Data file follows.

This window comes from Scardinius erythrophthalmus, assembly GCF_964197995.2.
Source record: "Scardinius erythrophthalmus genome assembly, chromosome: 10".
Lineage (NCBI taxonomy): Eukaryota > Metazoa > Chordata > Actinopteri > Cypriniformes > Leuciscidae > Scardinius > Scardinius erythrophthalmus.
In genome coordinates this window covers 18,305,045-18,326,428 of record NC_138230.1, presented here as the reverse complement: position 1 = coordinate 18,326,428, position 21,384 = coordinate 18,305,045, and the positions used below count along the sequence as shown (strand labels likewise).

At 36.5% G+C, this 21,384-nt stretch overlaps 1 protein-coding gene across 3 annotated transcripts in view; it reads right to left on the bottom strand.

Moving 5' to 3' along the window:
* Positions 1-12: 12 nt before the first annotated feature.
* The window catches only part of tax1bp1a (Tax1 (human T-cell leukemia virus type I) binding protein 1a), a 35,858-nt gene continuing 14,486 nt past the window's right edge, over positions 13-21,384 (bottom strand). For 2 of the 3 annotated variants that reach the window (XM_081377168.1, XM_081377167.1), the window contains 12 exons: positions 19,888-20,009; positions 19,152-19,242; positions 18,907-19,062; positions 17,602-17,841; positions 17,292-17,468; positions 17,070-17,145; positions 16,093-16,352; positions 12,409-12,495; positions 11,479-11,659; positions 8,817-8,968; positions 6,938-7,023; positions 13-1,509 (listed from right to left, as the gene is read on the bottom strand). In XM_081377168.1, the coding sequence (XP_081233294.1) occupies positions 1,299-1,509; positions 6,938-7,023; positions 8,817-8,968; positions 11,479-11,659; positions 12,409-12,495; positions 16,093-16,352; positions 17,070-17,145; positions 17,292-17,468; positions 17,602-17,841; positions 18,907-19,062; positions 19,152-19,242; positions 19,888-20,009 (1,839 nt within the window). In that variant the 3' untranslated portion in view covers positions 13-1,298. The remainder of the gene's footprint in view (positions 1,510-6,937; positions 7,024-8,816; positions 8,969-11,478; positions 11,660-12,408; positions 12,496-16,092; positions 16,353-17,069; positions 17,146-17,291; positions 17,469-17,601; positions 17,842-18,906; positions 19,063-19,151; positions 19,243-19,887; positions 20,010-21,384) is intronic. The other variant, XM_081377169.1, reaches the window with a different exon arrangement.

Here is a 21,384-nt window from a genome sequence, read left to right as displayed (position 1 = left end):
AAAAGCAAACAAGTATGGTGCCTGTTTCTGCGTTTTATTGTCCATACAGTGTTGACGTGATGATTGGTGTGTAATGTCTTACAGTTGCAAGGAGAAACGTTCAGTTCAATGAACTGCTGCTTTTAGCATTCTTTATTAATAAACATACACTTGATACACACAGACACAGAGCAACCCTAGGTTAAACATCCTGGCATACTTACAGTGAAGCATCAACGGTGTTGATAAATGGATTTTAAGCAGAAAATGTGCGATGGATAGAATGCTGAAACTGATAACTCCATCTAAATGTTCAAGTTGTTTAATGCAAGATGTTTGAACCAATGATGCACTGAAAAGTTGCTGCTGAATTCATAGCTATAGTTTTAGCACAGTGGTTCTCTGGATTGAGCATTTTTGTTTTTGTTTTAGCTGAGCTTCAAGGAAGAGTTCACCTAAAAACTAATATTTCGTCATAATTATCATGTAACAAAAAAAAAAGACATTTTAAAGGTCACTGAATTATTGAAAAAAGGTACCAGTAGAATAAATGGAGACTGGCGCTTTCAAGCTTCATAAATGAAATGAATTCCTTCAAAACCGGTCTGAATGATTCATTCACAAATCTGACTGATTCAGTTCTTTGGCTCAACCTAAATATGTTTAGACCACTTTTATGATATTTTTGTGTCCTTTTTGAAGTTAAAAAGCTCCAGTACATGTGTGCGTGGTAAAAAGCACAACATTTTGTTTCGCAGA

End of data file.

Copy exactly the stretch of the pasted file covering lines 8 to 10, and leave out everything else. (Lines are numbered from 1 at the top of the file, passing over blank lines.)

* The window catches only part of tax1bp1a (Tax1 (human T-cell leukemia virus type I) binding protein 1a), a 35,858-nt gene continuing 14,486 nt past the window's right edge, over positions 13-21,384 (bottom strand). For 2 of the 3 annotated variants that reach the window (XM_081377168.1, XM_081377167.1), the window contains 12 exons: positions 19,888-20,009; positions 19,152-19,242; positions 18,907-19,062; positions 17,602-17,841; positions 17,292-17,468; positions 17,070-17,145; positions 16,093-16,352; positions 12,409-12,495; positions 11,479-11,659; positions 8,817-8,968; positions 6,938-7,023; positions 13-1,509 (listed from right to left, as the gene is read on the bottom strand). In XM_081377168.1, the coding sequence (XP_081233294.1) occupies positions 1,299-1,509; positions 6,938-7,023; positions 8,817-8,968; positions 11,479-11,659; positions 12,409-12,495; positions 16,093-16,352; positions 17,070-17,145; positions 17,292-17,468; positions 17,602-17,841; positions 18,907-19,062; positions 19,152-19,242; positions 19,888-20,009 (1,839 nt within the window). In that variant the 3' untranslated portion in view covers positions 13-1,298. The remainder of the gene's footprint in view (positions 1,510-6,937; positions 7,024-8,816; positions 8,969-11,478; positions 11,660-12,408; positions 12,496-16,092; positions 16,353-17,069; positions 17,146-17,291; positions 17,469-17,601; positions 17,842-18,906; positions 19,063-19,151; positions 19,243-19,887; positions 20,010-21,384) is intronic. The other variant, XM_081377169.1, reaches the window with a different exon arrangement.

Here is a 21,384-nt window from a genome sequence, read left to right as displayed (position 1 = left end):
AAAAGCAAACAAGTATGGTGCCTGTTTCTGCGTTTTATTGTCCATACAGTGTTGACGTGATGATTGGTGTGTAATGTCTTACAGTTGCAAGGAGAAACGTTCAGTTCAATGAACTGCTGCTTTTAGCATTCTTTATTAATAAACATACACTTGATACACACAGACACAGAGCAACCCTAGGTTAAACATCCTGGCATACTTACAGTGAAGCATCAACGGTGTTGATAAATGGATTTTAAGCAGAAAATGTGCGATGGATAGAATGCTGAAACTGATAACTCCATCTAAATGTTCAAGTTGTTTAATGCAAGATGTTTGAACCAATGATGCACTGAAAAGTTGCTGCTGAATTCATAGCTATAGTTTTAGCACAGTGGTTCTCTGGATTGAGCATTTTTGTTTTTGTTTTAGCTGAGCTTCAAGGAAGAGTTCACCTAAAAACTAATATTTCGTCATAATTATCATGTAACAAAAAAAAAAGACATTTTAAAGGTCACTGAATTATTGAAAAAAGGTACCAGTAGAATAAATGGAGACTGGCGCTTTCAAGCTTCATAAATGAAATGAATTCCTTCAAAACCGGTCTGAATGATTCATTCACAAATCTGACTGATTCAGTTCTTTGGCTCAACCTAAATATGTTTAGACCACTTTTATGATATTTTTGTGTCCTTTTTGAAGTTAAAAAGCTCCAGTACATGTGTGCGTGGTAAAAAGCACAACATTTTGTTTCGCAGA